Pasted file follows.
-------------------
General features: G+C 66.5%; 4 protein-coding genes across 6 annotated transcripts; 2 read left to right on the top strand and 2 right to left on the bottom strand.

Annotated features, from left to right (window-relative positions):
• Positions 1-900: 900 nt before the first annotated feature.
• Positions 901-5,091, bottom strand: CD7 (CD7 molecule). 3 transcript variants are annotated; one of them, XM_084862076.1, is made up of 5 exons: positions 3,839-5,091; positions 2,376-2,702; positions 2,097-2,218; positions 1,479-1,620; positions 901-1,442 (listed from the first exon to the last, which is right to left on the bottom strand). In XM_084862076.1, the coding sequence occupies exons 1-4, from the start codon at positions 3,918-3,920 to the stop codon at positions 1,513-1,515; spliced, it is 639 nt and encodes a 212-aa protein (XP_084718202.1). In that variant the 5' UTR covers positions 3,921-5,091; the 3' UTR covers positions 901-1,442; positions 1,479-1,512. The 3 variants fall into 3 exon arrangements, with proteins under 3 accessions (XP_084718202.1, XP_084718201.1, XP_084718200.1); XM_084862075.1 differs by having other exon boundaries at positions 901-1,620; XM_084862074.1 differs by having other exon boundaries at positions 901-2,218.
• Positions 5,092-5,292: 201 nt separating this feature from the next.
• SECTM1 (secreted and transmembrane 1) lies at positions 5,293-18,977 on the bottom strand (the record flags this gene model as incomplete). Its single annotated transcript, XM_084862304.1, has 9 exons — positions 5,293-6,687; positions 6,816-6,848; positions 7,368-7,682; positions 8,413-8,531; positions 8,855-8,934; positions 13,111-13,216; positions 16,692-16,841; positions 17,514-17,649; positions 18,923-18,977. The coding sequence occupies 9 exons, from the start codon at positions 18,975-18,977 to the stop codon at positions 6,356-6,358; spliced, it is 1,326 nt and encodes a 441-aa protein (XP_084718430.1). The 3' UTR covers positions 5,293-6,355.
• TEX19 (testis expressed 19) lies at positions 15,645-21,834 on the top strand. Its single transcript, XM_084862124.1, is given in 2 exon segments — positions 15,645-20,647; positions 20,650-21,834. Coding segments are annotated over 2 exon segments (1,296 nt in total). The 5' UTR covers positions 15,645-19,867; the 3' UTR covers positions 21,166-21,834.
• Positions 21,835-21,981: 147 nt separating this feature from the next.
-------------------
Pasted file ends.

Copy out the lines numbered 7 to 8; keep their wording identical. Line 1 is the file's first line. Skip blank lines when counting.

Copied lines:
• TEX19 (testis expressed 19) lies at positions 15,645-21,834 on the top strand. Its single transcript, XM_084862124.1, is given in 2 exon segments — positions 15,645-20,647; positions 20,650-21,834. Coding segments are annotated over 2 exon segments (1,296 nt in total). The 5' UTR covers positions 15,645-19,867; the 3' UTR covers positions 21,166-21,834.
• Positions 21,835-21,981: 147 nt separating this feature from the next.